For 3 years James Veitch has been responding to scam emails. Why? He’s certainly not gullible enough to be tricked into sending money to a scammer. In his own words:
Any time they’re spending with me is time they’re not spending scamming vulnerable adults out of their savings.
It’s quite a noble act wouldn’t you say? James Veitch donates some of his own time to direct scammers away from innocent people who he doesn’t even know.
Scam Emails – Older Than Email Itself
The typical scam email we’ve all become familiar with has existed for decades. It’s actually older than email itself. One of the original variants, the “Spanish Prisoner” con dates back at least to the 1920’s and was done with letters through the mail. Other versions have been passed through fax machines for over 50 years.
The invention of email simply gave fraudsters a newer (and faster) attack vector. Now, sending out 10,000 emails with a single click is a piece of cake. Millions of dollars are lost to these scams every year.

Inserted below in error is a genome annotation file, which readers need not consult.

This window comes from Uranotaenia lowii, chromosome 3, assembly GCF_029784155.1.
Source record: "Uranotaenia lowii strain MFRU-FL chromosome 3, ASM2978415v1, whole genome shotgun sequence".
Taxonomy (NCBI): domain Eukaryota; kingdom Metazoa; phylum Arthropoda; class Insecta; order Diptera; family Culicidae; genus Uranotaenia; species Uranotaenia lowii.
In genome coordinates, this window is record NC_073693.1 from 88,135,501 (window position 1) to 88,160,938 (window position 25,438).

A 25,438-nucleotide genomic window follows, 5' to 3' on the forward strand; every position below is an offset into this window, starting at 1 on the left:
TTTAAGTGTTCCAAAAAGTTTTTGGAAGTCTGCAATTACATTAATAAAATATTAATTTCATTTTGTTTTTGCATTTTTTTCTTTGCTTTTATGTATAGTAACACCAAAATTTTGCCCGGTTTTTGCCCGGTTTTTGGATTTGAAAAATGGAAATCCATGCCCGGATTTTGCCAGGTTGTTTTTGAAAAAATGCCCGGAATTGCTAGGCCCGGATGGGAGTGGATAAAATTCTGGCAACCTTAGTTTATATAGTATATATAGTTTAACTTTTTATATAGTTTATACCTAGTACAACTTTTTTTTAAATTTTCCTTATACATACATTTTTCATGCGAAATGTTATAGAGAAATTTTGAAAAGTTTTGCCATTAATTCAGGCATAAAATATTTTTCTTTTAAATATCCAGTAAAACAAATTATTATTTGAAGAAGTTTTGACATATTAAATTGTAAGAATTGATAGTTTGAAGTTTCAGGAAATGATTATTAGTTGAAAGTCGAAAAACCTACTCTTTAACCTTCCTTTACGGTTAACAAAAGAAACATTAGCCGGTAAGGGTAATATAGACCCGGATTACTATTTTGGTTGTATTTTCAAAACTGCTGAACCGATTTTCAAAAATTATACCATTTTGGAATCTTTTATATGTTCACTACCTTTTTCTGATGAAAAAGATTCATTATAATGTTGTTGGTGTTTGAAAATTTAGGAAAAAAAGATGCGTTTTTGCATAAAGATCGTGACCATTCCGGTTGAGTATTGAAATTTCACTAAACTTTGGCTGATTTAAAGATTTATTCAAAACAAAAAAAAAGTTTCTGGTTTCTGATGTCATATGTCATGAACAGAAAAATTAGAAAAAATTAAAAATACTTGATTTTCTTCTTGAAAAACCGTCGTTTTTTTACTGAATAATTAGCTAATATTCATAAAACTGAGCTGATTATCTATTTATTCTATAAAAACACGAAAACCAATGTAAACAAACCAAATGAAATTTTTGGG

James Veitch Fights Back
For many of us, the scam emails from foreigners are laughable at best. But James Veitch has an interesting take on it. The spelling mistakes and horrible grammar actually serve a purpose:
If you think about it, it’s actually rather clever because by making the scams ridiculous – ideally for the scammer, the only people who are gonna reply are the most gullible people… and me.
And that’s just what he’s been doing for 3 years. James Veitch responds to scam emails with ludicrous questions and suggestions. He keeps the scammers talking to him instead of talking to people who might actually part with their savings.
James Veitch on TED Talks
Veitch regularly pops up on TED Talks to humorously illustrate his experiences answering spam emails. It was on a TED Talk that I actually found out about him. He recommends that tech savvy computer users should answer spam emails and waste the scammers’ time in order to help those most vulnerable to falling for these con artists. Check out one of his videos below and if you have any fun email exchanges with scammers, please share them with us!
Featured Image Source: Pixabay
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